Man is more disposed to domination than freedom; and a structure of dominion not only gladdens the eye of the master who rears and protects it, but even its servants are uplifted by the thought that they are members of a whole, which rises high above the life and strength of single generations.
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- Freedom is but the possibility of a various and indefinite activity; while government, or the exercise of dominion, is a single, yet real activity. The longing for freedom, therefore, is at first only too frequently suggested by the deep-felt consciousness of its absence.
- How a person masters his fate is more important than what his fate is.
- Coercion may prevent many transgressions; but it robs even actions which are legal of a part of their beauty. Freedom may lead to many transgressions, but it lends even to vices a less ignoble form.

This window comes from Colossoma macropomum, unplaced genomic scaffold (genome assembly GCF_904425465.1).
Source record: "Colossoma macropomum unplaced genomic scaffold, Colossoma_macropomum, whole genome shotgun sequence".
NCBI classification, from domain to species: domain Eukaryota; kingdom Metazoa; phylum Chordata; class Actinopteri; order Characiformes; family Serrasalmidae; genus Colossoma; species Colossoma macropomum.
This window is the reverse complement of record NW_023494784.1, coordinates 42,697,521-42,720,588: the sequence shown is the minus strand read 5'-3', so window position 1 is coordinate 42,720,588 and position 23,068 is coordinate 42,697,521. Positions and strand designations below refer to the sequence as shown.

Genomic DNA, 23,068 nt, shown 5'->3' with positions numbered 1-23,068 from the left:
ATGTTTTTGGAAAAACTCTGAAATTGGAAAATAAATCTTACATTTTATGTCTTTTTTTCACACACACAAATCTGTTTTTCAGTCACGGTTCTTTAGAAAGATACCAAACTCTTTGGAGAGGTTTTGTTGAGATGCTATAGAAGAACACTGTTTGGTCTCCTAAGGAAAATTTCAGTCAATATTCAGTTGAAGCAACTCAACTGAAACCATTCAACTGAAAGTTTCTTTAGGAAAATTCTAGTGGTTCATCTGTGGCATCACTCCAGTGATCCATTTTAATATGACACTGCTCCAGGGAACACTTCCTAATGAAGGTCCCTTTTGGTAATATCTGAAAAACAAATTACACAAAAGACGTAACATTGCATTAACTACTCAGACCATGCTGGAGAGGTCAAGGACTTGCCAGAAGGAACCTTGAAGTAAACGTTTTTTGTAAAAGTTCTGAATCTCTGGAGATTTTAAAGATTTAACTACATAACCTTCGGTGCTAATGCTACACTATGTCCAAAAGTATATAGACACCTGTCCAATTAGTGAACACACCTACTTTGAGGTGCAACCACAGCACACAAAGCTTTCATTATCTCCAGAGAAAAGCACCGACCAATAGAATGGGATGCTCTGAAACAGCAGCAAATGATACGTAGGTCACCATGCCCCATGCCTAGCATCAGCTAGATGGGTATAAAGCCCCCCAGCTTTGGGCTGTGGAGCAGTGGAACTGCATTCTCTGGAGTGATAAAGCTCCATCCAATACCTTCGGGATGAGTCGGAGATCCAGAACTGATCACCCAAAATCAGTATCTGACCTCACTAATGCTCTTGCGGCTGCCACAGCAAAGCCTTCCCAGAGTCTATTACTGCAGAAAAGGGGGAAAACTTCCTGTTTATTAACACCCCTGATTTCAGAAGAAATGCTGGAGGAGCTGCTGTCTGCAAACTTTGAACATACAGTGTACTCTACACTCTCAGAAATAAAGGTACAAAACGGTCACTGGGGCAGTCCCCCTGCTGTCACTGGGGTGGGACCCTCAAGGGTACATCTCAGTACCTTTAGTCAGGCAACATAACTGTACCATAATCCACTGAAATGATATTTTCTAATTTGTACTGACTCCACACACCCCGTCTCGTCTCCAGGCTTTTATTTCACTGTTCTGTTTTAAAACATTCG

- The sensual and spiritual are linked together by a mysterious bond, sensed by our emotions, though hidden from our eyes. To this double nature of the visible and invisible world — to the profound longing for the latter, coupled with the feeling of the sweet necessity for the former, we owe all sound and logical systems of philosophy, truly based on the immutable principles of our nature, just as from the same source arise the most senseless enthusiasms.
- I am more and more convinced that our happiness or our unhappiness depends far more on the way we meet the events of life than on the nature of those events themselves.
- Wherever the citizen becomes indifferent to his fellows, so will the husband be to his wife, and the father of a family toward the members of his household.